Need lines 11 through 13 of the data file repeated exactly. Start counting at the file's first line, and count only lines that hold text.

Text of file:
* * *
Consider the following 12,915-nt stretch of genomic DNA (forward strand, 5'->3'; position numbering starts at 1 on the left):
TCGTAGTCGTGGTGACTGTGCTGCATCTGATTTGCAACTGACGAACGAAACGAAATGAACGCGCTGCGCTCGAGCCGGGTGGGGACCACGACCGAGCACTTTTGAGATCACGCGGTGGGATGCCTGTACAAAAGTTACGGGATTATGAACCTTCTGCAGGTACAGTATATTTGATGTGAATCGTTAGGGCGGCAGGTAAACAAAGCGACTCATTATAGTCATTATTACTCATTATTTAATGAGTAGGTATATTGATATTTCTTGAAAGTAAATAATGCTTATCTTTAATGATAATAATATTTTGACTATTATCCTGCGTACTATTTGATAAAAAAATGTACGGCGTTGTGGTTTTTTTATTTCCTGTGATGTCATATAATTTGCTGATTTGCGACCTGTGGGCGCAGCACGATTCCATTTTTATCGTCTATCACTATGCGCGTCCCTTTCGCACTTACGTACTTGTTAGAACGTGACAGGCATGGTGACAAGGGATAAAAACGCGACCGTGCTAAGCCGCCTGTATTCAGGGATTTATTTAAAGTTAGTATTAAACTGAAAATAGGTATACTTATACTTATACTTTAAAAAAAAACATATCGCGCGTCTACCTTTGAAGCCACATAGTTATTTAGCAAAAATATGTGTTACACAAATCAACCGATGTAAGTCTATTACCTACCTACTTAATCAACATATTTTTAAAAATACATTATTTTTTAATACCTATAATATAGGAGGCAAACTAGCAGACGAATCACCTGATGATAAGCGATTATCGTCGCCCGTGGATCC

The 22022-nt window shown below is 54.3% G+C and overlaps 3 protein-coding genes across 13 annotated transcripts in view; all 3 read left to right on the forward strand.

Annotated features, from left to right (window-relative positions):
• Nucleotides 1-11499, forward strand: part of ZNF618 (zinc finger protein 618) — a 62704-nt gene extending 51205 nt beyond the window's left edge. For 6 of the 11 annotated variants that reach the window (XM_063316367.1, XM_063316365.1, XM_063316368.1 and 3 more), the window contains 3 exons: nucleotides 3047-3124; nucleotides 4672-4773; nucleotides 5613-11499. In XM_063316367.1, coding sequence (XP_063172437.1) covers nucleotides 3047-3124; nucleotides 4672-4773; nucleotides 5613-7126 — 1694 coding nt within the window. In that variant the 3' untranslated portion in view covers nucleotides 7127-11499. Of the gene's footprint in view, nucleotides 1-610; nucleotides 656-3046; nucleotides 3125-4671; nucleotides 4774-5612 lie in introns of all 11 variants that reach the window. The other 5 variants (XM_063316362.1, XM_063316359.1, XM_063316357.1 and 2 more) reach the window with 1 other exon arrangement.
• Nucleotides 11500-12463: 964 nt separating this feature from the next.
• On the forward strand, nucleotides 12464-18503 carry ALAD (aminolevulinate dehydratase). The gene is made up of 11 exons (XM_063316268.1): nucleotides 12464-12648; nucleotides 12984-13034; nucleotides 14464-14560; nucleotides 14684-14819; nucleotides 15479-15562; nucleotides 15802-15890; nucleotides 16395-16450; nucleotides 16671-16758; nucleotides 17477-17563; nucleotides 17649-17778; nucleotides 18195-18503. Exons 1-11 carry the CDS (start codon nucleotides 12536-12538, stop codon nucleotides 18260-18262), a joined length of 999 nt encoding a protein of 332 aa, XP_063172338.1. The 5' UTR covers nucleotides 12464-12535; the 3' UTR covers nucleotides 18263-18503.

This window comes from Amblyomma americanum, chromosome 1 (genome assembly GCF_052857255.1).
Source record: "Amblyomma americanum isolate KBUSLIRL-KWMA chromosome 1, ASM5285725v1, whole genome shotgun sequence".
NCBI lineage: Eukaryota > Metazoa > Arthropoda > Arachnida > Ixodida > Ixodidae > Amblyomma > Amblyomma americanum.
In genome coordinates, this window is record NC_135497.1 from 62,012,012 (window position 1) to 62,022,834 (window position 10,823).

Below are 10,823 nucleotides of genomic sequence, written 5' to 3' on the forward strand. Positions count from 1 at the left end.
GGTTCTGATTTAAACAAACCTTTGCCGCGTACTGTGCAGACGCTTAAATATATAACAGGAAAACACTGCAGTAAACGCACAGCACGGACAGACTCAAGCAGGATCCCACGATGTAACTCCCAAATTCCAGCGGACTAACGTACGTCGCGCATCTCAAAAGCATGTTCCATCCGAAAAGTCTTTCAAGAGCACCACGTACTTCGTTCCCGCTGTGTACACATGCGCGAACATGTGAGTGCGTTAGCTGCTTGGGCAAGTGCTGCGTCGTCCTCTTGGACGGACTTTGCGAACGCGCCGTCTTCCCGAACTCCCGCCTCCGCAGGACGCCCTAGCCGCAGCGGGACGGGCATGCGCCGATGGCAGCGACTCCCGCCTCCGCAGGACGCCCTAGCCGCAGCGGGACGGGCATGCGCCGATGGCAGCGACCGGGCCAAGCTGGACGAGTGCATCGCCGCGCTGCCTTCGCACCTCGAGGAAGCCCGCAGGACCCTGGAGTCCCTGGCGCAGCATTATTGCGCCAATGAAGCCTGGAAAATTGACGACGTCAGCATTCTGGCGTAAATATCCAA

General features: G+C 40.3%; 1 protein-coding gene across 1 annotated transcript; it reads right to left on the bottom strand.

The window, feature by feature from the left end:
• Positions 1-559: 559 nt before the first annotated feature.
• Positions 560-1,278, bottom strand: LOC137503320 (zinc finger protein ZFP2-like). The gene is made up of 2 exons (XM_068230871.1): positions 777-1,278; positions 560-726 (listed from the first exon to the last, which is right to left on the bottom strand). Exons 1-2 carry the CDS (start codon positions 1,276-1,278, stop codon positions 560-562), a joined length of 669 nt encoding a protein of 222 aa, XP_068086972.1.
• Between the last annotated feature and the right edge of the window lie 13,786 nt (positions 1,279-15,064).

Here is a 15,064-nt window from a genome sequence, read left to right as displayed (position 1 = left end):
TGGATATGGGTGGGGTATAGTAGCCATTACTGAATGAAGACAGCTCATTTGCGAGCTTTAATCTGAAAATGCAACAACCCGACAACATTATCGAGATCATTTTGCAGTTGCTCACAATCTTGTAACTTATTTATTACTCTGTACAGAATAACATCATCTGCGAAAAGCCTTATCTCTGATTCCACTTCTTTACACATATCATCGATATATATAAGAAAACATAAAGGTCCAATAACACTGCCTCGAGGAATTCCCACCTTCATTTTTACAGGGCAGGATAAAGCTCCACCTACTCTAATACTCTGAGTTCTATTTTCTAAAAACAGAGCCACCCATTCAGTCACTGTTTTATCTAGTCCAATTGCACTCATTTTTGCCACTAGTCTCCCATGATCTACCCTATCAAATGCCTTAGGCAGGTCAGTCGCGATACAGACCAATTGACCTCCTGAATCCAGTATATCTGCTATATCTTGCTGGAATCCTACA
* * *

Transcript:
In genome coordinates, this window is record NC_135497.1 from 62,012,012 (window position 1) to 62,022,834 (window position 10,823).

Below are 10,823 nucleotides of genomic sequence, written 5' to 3' on the forward strand. Positions count from 1 at the left end.
GGTTCTGATTTAAACAAACCTTTGCCGCGTACTGTGCAGACGCTTAAATATATAACAGGAAAACACTGCAGTAAACGCACAGCACGGACAGACTCAAGCAGGATCCCACGATGTAACTCCCAAATTCCAGCGGACTAACGTACGTCGCGCATCTCAAAAGCATGTTCCATCCGAAAAGTCTTTCAAGAGCACCACGTACTTCGTTCCCGCTGTGTACACATGCGCGAACATGTGAGTGCGTTAGCTGCTTGGGCAAGTGCTGCGTCGTCCTCTTGGACGGACTTTGCGAACGCGCCGTCTTCCCGAACTCCCGCCTCCGCAGGACGCCCTAGCCGCAGCGGGACGGGCATGCGCCGATGGCAGCGACTCCCGCCTCCGCAGGACGCCCTAGCCGCAGCGGGACGGGCATGCGCCGATGGCAGCGACCGGGCCAAGCTGGACGAGTGCATCGCCGCGCTGCCTTCGCACCTCGAGGAAGCCCGCAGGACCCTGGAGTCCCTGGCGCAGCATTATTGCGCCAATGAAGCCTGGAAAATTGACGACGTCAGCATTCTGGCGTAAATATCCAA